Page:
Pre-kindergartners Create Giant New Dinosaur Sculpture and Friend
Measuring 71 inches tall, 13 feet long, and three feet wide and taking over six weeks to complete, the pre-kindergartners are proud to share a completed Giganotosaurus sculpture! Grown from a love of dinosaurs, this project started as an example of an emergent curriculum that ultimately flowed into our spring sculpture curriculum. While the final result is truly a phenomenal showcase, the process and learning behind the product is where the true magic lies.
Early in the year, an interest in dinosaurs emerged as we were drawn to dinosaur books and figures. As the year continued this fascination continued to be a predominant theme in play. Next, we embarked on a collaborative large-scale project using recycled material to create our very own Giganotosaurus. We learned a variety of painting techniques and tools during the process.
We began by painting large cardboard boxes. We added a base layer to cardboard pieces using sponge brushes. We practiced “bunny hopping” movements that added an important layer of texture for the next layer of paint to adhere to. Once that dried, we moved to a different shades of green paint that would ultimately be the color of Giganto!
As we moved through the various stages of the project, we researched, or referred back to the illustrations of Giganto to provide us with accurate information as we moved through creating the various parts of Giganto! Returning to the source, is a crucial information literacy skill that children will continue to explore over their academic journey.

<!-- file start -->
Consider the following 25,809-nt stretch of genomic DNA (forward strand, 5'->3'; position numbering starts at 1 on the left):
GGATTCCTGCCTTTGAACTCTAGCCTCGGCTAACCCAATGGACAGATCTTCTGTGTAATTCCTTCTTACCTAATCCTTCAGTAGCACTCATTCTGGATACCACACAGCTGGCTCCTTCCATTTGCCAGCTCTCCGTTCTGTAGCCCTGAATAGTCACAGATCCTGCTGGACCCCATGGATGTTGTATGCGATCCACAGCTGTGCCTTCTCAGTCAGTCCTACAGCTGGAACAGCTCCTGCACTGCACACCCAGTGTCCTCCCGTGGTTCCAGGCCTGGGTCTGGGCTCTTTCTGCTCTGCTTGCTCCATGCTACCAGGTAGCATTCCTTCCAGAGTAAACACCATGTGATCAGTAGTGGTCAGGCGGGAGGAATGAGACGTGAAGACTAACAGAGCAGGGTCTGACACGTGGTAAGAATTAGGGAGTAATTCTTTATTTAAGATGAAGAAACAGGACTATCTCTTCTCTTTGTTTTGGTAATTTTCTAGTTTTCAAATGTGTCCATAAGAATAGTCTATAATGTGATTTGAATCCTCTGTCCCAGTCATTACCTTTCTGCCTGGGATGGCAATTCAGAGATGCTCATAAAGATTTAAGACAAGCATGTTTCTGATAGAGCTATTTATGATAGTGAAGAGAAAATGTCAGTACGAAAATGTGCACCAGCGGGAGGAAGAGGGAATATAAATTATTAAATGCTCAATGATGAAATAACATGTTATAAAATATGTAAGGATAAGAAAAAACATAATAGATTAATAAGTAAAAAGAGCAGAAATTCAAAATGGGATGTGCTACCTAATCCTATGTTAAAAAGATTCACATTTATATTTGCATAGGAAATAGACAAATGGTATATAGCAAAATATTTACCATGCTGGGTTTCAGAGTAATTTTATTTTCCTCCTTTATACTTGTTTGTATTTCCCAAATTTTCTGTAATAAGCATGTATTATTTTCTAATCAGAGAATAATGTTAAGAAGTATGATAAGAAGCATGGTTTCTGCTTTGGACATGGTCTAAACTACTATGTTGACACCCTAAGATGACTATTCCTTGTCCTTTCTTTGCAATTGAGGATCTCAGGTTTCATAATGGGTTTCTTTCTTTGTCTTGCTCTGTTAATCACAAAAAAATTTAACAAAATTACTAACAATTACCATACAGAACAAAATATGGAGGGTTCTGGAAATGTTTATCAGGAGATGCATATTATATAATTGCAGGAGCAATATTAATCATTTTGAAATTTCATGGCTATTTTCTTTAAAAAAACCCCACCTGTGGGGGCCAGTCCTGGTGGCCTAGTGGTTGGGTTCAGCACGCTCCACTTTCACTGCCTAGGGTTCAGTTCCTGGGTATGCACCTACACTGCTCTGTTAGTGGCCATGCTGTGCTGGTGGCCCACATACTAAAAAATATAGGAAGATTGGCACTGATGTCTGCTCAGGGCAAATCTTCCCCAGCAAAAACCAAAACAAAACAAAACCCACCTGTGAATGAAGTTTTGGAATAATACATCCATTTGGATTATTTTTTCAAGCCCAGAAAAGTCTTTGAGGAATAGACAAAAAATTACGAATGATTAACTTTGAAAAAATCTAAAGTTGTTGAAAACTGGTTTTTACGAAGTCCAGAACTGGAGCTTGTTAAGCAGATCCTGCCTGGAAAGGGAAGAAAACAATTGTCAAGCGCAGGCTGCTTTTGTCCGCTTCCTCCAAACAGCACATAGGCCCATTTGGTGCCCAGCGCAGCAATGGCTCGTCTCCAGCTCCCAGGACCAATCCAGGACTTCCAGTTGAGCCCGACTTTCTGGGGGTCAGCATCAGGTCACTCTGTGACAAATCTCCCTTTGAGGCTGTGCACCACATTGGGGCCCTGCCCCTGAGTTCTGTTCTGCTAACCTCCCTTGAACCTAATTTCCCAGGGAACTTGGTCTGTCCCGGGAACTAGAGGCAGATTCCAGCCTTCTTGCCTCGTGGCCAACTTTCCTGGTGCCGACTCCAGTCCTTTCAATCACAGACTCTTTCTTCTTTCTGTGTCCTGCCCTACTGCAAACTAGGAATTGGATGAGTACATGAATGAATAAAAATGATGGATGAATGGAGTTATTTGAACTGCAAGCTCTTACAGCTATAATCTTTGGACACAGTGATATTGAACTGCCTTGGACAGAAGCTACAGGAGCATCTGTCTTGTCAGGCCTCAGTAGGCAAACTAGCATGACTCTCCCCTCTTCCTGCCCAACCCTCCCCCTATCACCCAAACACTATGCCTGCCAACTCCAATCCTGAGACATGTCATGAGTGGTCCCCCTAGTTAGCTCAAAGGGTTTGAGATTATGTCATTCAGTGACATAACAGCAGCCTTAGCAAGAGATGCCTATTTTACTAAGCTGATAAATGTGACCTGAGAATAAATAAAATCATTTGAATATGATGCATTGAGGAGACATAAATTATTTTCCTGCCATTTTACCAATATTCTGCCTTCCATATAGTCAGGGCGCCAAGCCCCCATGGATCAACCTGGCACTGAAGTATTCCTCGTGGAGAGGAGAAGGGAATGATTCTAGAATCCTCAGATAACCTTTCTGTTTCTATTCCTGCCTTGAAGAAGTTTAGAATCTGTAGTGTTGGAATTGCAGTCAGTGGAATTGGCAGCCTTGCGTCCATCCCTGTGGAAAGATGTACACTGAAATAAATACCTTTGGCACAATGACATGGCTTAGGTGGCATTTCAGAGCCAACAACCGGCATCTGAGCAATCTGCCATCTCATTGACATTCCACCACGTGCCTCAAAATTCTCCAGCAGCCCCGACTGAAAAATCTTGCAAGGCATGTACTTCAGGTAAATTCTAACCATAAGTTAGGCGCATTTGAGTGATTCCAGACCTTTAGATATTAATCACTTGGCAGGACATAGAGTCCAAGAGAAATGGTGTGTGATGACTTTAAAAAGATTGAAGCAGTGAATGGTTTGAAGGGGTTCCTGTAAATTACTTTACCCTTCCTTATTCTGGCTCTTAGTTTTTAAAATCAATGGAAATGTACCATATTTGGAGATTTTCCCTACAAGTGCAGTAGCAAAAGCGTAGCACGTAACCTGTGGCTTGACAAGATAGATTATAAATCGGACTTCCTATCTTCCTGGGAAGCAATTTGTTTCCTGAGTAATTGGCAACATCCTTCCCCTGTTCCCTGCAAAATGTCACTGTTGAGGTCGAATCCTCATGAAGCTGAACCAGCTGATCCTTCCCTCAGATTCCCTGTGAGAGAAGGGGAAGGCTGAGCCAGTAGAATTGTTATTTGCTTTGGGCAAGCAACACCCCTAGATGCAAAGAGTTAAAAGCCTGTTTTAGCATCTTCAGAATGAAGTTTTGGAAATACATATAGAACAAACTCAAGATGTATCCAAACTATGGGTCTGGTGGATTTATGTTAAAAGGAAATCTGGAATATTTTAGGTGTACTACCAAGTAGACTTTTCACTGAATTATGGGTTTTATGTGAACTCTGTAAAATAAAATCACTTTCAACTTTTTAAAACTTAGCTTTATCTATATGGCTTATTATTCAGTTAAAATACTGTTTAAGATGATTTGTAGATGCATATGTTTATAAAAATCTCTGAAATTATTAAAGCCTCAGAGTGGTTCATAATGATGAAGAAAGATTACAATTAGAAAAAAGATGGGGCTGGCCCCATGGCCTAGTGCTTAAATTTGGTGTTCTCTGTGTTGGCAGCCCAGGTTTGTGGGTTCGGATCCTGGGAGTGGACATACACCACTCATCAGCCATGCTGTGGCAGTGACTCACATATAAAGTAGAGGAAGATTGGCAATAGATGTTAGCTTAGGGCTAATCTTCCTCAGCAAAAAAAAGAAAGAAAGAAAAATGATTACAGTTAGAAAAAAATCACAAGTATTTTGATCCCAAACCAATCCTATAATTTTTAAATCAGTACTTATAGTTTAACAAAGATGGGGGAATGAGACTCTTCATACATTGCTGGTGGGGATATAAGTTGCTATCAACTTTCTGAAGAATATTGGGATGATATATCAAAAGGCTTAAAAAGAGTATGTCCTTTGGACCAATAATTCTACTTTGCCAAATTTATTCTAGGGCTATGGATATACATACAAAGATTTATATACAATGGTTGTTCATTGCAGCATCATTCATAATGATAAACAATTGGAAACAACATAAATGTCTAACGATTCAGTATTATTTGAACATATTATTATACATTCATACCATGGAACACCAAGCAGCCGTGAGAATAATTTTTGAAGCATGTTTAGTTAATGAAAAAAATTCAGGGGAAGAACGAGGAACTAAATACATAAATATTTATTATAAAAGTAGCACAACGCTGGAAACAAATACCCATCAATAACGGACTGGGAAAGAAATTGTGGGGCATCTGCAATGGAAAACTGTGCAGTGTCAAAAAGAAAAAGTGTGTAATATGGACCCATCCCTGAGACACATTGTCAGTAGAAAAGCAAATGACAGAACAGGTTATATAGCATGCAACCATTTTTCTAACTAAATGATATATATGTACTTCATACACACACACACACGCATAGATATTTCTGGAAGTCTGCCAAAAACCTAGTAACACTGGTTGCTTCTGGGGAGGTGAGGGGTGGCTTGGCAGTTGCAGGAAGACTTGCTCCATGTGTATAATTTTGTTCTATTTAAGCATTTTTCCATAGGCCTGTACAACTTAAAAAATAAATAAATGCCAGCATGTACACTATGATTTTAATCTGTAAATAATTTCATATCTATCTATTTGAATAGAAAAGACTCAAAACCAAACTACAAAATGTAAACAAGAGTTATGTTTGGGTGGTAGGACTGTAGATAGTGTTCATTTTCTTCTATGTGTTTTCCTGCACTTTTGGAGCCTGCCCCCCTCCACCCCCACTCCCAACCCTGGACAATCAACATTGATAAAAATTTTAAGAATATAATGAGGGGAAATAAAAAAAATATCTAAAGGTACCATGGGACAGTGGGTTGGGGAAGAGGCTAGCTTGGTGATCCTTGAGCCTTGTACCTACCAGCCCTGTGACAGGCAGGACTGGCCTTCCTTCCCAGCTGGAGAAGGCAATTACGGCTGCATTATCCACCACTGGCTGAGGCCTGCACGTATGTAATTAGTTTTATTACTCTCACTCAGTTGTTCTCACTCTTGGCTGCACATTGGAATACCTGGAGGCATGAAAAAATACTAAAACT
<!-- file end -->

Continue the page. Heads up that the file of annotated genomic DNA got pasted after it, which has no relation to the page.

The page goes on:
After lots of painting, we learned how to make paper maché using glue, water, and newspaper. We dipped the newspaper in the gooey glue water and then placed it on the chicken wire framed tail, arms, and hands.
As we moved towards our spring curriculum of sculpture, the children discovered that they were actually sculptors themselves now that our Giganotosaurus was finished. No longer was Giganto just a dinosaur friend in our classroom, we referred to it as a sculpture! We learned that a sculpture is a piece of art that can be seen from all sides, and we can do exactly that!
–Kate Oznick, pre-kindergarten teacher
Seventh Graders Explore the Issues of Food Justice
In seventh grade, students are learning about food justice, specifically analyzing food policy in the United States. After watching the documentary “The Garden” about the push and pull of different stakeholders over a 14-acre plot of land in South Central L.A., students were given the opportunity to present their own thoughts on how funding should be distributed.
In teams, the students created percentage pies that demonstrated their distributions and then presented to class with explanations for each sector.
– Gretchen Fogelstrom, middle school social studies teacher
PE Update: Kindergartners Love Parachute Games
There is no better feeling than the wind in your face and all your classmates smiling and laughing and bright colors surrounding you. This week in kindergarten physical education classes, the students developed their teamwork skills while taking part in parachute games. Cat and mouse tag and big ball blast off were the favorites among the groups.
– Abbey Nyland, physical education teacher